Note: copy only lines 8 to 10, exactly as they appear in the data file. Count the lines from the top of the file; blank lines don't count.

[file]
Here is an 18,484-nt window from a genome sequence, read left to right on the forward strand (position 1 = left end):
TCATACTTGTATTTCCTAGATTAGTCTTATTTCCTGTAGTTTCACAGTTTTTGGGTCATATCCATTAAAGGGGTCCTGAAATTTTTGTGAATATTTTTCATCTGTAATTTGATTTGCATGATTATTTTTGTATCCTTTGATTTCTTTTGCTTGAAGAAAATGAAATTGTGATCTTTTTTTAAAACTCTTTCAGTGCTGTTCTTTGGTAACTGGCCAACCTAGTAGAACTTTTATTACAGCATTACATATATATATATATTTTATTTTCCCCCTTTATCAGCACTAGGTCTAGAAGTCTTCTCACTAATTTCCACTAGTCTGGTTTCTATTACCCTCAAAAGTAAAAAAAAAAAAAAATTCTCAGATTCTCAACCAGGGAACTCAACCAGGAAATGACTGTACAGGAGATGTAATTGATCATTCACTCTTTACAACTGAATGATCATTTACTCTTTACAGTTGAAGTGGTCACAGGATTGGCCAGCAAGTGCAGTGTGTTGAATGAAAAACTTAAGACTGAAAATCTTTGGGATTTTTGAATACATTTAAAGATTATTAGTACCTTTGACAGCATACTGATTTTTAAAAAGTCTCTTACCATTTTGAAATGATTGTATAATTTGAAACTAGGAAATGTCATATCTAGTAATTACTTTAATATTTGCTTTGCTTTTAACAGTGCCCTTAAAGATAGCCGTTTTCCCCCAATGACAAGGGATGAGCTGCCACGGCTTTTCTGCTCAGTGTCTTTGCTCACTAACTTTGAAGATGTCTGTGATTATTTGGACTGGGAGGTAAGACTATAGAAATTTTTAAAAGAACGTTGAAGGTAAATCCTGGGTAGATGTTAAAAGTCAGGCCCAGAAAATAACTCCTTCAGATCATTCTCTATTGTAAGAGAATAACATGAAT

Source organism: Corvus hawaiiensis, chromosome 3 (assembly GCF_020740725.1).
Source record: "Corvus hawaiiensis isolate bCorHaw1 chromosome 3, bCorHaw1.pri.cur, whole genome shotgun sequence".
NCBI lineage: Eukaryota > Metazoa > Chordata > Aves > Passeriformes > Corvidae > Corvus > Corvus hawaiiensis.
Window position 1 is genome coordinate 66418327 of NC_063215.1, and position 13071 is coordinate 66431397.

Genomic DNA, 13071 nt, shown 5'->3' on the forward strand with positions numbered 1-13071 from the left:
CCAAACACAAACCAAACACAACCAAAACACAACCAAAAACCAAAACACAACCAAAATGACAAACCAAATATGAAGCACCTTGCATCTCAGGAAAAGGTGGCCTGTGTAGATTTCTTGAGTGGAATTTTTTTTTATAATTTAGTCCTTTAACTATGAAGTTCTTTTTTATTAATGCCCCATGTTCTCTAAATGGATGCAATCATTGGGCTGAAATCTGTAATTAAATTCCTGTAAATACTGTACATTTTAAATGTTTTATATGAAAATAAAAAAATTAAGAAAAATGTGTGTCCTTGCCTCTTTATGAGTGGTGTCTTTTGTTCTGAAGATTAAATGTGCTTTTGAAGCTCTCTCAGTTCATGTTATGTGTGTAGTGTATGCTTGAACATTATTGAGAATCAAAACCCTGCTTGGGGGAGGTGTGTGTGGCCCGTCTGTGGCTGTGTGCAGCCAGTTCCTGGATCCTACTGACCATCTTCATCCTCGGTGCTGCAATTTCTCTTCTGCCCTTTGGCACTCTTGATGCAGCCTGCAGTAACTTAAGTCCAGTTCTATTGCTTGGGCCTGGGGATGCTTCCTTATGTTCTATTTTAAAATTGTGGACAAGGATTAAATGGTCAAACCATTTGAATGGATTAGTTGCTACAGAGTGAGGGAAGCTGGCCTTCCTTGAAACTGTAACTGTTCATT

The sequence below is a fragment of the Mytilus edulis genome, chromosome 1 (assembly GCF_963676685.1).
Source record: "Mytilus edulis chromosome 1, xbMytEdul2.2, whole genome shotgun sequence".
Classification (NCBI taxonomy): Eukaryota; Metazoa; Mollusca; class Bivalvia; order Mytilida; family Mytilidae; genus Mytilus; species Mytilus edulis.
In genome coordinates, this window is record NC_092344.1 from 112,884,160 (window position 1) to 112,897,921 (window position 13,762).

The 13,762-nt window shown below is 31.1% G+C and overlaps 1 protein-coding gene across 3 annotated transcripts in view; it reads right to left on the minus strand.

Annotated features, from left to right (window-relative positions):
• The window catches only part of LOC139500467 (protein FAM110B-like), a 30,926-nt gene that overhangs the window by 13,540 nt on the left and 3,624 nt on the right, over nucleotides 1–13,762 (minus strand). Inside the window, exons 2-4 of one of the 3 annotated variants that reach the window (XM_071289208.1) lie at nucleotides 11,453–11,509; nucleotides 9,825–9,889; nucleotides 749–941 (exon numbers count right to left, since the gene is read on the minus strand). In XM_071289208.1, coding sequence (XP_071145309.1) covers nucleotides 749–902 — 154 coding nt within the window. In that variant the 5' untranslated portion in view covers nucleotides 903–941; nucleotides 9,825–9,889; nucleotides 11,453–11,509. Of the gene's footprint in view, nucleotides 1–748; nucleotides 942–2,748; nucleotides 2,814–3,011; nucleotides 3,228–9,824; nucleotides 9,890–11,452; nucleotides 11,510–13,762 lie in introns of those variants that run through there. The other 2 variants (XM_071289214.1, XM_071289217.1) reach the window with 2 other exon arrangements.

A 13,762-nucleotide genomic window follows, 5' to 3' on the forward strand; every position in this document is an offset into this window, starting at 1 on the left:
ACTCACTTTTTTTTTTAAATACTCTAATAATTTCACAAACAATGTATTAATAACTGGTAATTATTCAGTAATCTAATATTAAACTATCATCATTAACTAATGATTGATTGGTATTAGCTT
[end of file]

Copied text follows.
CCAAACACAAACCAAACACAACCAAAACACAACCAAAAACCAAAACACAACCAAAATGACAAACCAAATATGAAGCACCTTGCATCTCAGGAAAAGGTGGCCTGTGTAGATTTCTTGAGTGGAATTTTTTTTTATAATTTAGTCCTTTAACTATGAAGTTCTTTTTTATTAATGCCCCATGTTCTCTAAATGGATGCAATCATTGGGCTGAAATCTGTAATTAAATTCCTGTAAATACTGTACATTTTAAATGTTTTATATGAAAATAAAAAAATTAAGAAAAATGTGTGTCCTTGCCTCTTTATGAGTGGTGTCTTTTGTTCTGAAGATTAAATGTGCTTTTGAAGCTCTCTCAGTTCATGTTATGTGTGTAGTGTATGCTTGAACATTATTGAGAATCAAAACCCTGCTTGGGGGAGGTGTGTGTGGCCCGTCTGTGGCTGTGTGCAGCCAGTTCCTGGATCCTACTGACCATCTTCATCCTCGGTGCTGCAATTTCTCTTCTGCCCTTTGGCACTCTTGATGCAGCCTGCAGTAACTTAAGTCCAGTTCTATTGCTTGGGCCTGGGGATGCTTCCTTATGTTCTATTTTAAAATTGTGGACAAGGATTAAATGGTCAAACCATTTGAATGGATTAGTTGCTACAGAGTGAGGGAAGCTGGCCTTCCTTGAAACTGTAACTGTTCATT

The sequence below is a fragment of the Mytilus edulis genome, chromosome 1 (assembly GCF_963676685.1).
Source record: "Mytilus edulis chromosome 1, xbMytEdul2.2, whole genome shotgun sequence".